In this age of digital everything, music and photographs often only exist in ones and zeros. Call me a throwback, but I like tangible items. In recent years I have become more and more fond of vinyl records and instant photography. My record collection is growing and so is my instant camera collection….and the instant photographs to go with it.
My first instant camera was a Fuji Intax 210 wide. I was instantly hooked (pun intended). I have taken hundreds of photographs with this camera and it is great for general, quick-impulse all-around instant photography. It is not a portrait camera per se, but what exactly is considered a portrait? (That’s a question for another day.) All I can say is that the Fuji is a really fun camera that I will use until it dies and then I will get another one. It is a must-have camera for every photographer. While out on a portrait sessions, I will often break out this camera and get a quick shot for clients. They are always amazed that such a camera still exists.
While I love the Fuji camera, it has its limitations. As a professional photographer in Panama City Beach I often utilize off-camera flash for my photos. I haven’t quite figured out a way to do that with the Fuji camera. That led me to look for a converted Polaroid camera that would allow me to shoot manually and also use off-camera flash. After reading and reading and reading some more, I found the perfect camera. It is a Polaroid 110A/600SE. I won’t bore you with the details of the machine….just trust me when I say it is awesome. This is not a point-and-shoot camera. Taking an instant photo with this camera is a calculated, time-taking endeavor that rewards handsomely when done well. This camera is not for the faint of heart. There is nothing automatic about it. You have to be on point every step of the way for the image to turn out the way you want. Using this camera is an adventure to say the least, but a worthwhile adventure that I cannot get enough of.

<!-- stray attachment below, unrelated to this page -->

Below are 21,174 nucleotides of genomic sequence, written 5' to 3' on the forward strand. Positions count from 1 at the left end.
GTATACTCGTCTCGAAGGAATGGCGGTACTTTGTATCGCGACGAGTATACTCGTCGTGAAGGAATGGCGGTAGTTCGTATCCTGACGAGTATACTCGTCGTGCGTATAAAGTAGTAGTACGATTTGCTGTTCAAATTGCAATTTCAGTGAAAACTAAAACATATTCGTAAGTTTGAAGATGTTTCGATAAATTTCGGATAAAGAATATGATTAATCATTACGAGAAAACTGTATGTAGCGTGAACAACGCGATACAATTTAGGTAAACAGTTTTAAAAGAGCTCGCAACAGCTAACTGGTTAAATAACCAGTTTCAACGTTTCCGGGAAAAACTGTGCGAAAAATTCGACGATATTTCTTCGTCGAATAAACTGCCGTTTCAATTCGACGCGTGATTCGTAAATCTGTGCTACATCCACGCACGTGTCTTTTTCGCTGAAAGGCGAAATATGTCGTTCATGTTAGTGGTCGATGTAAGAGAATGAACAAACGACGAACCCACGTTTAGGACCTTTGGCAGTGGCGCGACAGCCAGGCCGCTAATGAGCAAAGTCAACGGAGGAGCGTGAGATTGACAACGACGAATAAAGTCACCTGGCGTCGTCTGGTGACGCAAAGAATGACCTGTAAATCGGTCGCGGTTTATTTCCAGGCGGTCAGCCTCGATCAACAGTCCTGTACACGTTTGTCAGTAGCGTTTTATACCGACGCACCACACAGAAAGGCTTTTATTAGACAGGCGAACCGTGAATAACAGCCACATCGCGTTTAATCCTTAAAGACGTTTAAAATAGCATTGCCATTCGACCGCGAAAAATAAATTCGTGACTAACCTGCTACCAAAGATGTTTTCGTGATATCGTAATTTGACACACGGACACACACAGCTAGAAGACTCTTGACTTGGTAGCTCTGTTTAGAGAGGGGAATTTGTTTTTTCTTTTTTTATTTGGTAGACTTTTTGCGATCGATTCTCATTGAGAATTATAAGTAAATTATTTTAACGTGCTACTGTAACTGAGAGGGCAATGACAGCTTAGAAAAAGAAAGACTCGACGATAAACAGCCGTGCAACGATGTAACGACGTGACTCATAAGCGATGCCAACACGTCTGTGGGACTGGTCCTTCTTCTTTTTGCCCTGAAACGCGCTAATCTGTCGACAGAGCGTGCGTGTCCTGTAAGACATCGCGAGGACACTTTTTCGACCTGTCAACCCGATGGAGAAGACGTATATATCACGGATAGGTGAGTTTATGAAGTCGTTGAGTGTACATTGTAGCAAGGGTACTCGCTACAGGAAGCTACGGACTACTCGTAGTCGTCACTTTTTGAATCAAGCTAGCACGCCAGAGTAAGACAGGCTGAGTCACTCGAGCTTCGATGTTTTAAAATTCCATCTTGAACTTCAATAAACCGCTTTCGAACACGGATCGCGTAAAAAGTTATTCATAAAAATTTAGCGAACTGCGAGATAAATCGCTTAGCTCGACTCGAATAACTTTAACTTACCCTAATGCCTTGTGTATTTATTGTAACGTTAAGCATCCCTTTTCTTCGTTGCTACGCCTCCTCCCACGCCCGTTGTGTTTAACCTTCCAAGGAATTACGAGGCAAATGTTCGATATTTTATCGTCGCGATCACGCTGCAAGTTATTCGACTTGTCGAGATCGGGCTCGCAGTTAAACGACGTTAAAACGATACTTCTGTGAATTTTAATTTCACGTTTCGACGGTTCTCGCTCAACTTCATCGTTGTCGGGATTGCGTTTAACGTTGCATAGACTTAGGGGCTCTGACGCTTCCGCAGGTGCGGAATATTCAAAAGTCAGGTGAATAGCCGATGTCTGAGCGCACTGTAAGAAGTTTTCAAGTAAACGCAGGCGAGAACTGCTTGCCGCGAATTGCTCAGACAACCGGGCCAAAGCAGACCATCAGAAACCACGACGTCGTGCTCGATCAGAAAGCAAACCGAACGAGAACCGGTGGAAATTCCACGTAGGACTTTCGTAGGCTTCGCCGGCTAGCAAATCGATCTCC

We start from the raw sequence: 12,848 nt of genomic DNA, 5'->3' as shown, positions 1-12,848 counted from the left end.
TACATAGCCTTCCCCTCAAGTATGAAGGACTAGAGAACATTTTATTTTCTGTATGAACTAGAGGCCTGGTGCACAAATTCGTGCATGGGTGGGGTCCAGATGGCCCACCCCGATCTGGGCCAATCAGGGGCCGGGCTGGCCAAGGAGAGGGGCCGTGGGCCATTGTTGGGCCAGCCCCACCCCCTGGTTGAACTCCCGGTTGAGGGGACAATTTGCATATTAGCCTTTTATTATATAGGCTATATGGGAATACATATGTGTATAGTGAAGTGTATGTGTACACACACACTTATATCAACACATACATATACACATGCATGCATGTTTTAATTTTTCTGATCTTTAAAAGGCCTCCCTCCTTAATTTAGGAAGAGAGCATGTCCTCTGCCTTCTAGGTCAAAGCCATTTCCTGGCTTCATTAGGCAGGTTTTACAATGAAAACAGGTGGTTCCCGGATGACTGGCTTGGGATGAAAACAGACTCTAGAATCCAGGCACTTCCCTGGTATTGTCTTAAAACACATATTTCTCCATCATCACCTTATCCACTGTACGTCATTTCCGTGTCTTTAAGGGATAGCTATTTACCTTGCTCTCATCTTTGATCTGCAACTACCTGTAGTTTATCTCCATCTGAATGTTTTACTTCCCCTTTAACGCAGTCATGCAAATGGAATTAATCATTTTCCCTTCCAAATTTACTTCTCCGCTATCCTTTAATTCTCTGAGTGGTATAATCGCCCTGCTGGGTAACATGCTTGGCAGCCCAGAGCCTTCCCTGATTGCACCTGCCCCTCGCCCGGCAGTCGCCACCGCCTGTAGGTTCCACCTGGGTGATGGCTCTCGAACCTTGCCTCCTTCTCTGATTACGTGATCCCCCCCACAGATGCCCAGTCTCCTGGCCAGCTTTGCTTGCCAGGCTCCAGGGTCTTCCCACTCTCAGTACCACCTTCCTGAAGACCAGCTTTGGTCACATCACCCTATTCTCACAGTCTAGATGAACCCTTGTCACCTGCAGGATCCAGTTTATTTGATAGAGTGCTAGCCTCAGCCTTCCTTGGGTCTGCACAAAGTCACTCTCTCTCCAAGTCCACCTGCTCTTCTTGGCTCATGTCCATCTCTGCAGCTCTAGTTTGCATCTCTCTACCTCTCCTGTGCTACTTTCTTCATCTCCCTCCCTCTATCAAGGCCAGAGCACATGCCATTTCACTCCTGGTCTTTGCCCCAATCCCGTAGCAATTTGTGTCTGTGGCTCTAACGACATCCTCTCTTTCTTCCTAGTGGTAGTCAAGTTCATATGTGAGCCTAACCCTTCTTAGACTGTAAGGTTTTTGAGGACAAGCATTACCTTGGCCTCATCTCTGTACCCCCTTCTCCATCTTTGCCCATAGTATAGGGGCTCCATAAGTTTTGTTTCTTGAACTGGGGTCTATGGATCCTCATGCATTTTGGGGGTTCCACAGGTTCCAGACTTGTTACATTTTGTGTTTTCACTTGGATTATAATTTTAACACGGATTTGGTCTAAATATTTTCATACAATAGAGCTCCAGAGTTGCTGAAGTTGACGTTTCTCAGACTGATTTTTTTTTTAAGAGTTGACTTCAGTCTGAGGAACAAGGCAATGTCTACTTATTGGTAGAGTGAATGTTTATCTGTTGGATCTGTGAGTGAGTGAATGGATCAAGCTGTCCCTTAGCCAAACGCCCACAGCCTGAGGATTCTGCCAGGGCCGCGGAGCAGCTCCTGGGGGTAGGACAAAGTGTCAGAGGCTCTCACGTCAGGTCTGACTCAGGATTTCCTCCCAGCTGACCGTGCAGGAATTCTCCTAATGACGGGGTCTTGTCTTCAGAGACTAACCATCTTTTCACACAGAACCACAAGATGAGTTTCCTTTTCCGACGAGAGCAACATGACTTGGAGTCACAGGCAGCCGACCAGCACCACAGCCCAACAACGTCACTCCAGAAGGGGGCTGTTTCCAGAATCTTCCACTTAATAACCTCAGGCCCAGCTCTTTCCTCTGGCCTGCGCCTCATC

Will companies continue to make instant film? I certainly hope so. Until they stop making it, you can catch me grabbing a quick snapshot of my son’s antics around the house or at the beach attempting to balance the ambient light with off-camera flash. If you see me out, ask for a quick photo. You will see for yourself how satisfying it is to actually hold a one-of-a kind snapshot of time in your bare hands.